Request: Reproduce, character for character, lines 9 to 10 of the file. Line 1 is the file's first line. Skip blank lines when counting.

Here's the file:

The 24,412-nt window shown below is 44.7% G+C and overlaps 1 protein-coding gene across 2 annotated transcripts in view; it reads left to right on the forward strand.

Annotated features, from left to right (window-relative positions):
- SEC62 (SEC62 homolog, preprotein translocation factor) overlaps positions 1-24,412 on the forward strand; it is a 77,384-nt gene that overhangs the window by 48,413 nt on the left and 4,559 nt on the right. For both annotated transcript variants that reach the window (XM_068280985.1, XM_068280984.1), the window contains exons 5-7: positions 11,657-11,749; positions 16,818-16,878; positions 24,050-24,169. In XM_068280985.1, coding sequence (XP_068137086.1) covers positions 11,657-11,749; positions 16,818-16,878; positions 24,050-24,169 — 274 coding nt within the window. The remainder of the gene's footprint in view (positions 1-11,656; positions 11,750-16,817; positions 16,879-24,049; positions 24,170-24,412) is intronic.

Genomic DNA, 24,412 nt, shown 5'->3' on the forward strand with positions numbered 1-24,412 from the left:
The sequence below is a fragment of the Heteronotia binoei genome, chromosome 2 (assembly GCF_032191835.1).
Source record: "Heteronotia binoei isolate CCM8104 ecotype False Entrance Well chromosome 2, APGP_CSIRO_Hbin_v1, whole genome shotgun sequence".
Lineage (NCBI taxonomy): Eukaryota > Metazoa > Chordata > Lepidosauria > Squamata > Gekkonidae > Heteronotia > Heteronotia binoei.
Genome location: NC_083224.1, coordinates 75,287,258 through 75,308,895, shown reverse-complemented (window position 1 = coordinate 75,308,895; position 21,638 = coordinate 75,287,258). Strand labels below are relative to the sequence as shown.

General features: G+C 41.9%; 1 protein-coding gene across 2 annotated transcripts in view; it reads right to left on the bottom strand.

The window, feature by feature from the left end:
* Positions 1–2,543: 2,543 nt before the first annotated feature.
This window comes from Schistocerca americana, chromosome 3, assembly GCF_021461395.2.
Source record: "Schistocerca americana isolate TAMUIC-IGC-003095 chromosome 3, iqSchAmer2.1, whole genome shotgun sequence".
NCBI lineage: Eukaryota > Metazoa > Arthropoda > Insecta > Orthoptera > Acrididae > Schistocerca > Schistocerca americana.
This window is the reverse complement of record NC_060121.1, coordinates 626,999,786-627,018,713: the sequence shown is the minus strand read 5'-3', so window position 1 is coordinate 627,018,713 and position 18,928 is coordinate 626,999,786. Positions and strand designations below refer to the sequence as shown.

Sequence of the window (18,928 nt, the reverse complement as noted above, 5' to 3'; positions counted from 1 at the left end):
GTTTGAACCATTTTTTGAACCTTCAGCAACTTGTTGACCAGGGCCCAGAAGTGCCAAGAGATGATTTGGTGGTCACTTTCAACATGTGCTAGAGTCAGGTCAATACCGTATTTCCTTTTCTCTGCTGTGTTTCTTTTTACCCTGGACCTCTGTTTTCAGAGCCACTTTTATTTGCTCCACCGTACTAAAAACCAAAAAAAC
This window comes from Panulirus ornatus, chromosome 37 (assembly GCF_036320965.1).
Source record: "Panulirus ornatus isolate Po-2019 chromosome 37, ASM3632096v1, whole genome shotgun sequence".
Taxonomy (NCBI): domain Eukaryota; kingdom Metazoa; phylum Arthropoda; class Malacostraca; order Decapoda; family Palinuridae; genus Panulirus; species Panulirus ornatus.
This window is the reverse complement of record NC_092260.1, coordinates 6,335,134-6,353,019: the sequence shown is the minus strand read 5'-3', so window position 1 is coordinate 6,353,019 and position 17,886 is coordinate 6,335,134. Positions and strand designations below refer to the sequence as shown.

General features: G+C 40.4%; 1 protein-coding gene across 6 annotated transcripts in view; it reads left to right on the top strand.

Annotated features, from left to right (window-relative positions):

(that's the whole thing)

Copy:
General features: G+C 41.9%; 1 protein-coding gene across 2 annotated transcripts in view; it reads right to left on the bottom strand.

The window, feature by feature from the left end: